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Turkish Delight: Audrey Tautou plays a Turkish immigrant in 'Dirty Pretty Things.'

Heartbreak Hotel

Stephen Frears pities all the poor immigrants of London in 'Dirty Pretty Things'

By Richard von Busack

SOMEWHERE in the nether zone between social protest and melodrama, Dirty Pretty Things shifts around trying to find its groove. It helps that the estimable Chris Menges is the cinematographer--he courses through a half-lit London that's not too far removed from the city in Blade Runner, only with the neon on the fritz. Most of the action takes place in the Baltic, a business-class hotel on a quiet London street, between midnight and 5am.

The Baltic is staffed by a group of polyglot undocumented aliens; and the episodes are sewn together loosely with a murder-mystery plot. The main clue: a human heart found wedged in a toilet. Director Stephen Frears (working from a script by the British TV writer Steve Knight) doesn't just consider this discarded organ a catalyst for a mystery. He also suggests that the heart has a kind of symbolic quality regarding the dashed hopes of political refugees, enjoined not to work but not given enough money to live off.

The lead character--who discovers the heart--is a secretive Nigerian named Okwe (Chiwetel Ejiofor), who works the all-night shift in livery behind the counter. During the day, he drives an unlicensed cab. His few hours of sleep are taken on the couch of a rabbity Turkish girl named Senay (Amélie's Audrey Tautou, with a Catskills accent). The girl is terrified that her illegal subletting will be discovered, since the British migra is already very suspicious and shows up for stop-and-roust raids.

The general fishiness of this story may be due to the extreme number of red herrings laid down by Frears. The supporting cast is as full of likely suspects: an apparently cracking-up morgue incinerator attendant, with a taste for chess (Benedict Wong), a merry African prostitute named Juliette (Sophie Okonedo) and Ivan (Zlatki Buric), a Russian doorman up to God knows what kind of former Soviet skullduggery. But Juan, the hotel's night manager, known as "Sneaky" (Sergi López, the friendly maniac in With a Friend Like Harry), is the most sinister of the bunch. By the time he smooths down his sideburns with a spittle-wetted thumb, the film just about loses all credibility.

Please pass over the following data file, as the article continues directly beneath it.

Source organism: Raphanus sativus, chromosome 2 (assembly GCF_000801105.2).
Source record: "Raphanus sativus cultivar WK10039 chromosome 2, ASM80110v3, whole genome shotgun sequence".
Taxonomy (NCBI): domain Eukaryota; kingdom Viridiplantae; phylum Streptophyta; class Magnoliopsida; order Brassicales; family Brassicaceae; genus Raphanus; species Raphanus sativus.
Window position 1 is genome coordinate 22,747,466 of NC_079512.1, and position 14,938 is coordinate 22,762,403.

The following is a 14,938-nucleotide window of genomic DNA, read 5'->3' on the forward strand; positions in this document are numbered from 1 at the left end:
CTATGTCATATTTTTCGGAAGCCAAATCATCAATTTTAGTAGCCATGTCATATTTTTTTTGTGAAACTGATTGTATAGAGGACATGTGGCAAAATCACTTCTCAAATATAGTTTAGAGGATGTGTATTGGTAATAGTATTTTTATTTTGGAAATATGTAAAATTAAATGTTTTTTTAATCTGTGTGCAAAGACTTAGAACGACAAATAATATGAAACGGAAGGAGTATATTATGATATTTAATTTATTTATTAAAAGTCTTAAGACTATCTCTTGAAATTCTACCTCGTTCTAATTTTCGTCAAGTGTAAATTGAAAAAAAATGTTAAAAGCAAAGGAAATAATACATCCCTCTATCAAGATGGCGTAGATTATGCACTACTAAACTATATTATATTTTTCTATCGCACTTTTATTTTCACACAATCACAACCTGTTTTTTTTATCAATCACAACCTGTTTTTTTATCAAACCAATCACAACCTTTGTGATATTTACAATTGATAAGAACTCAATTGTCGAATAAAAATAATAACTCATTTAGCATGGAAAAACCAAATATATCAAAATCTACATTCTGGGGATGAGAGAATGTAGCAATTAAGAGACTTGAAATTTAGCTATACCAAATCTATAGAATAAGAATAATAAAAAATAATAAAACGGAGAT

The show stealer is Okonedo. Frears may be uneven--that's the price of being a prolific director--but he's very well known for discovering actors. Okonedo is most familiar to mainstream audiences as an African princess in the second Ace Ventura picture. As--conceivably--the dirty pretty thing of the title, she provides comedy relief in a film whose almost Dickensian melodrama demands it (though Dickens tended to build his plots on incidents sturdier than one particularly gross urban legend). She enters and scans Okwe, who is watching her suspiciously. "What's the matter, don't they have hookers where you come from?" At the end, there's speech about the unseen aliens in our midst, how these immigrants are people we never see--"We drive your taxis, make your beds, suck your cocks." Hearing that last occupation named, Juliette smiles guiltily and gives a little half wave of her hand.


Dirty Pretty Things (R; 107 min.), directed by Stephen Frears, written by Steve Knight, photographed by Chris Menges and starring Audrey Tautou, Chiwetel Ejiofor and Sophie Okonedo, opens Friday at Camera 7 in San Jose and the CinéArts in Palo Alto.


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From the August 7-13, 2003 issue of Metro, Silicon Valley's Weekly Newspaper.

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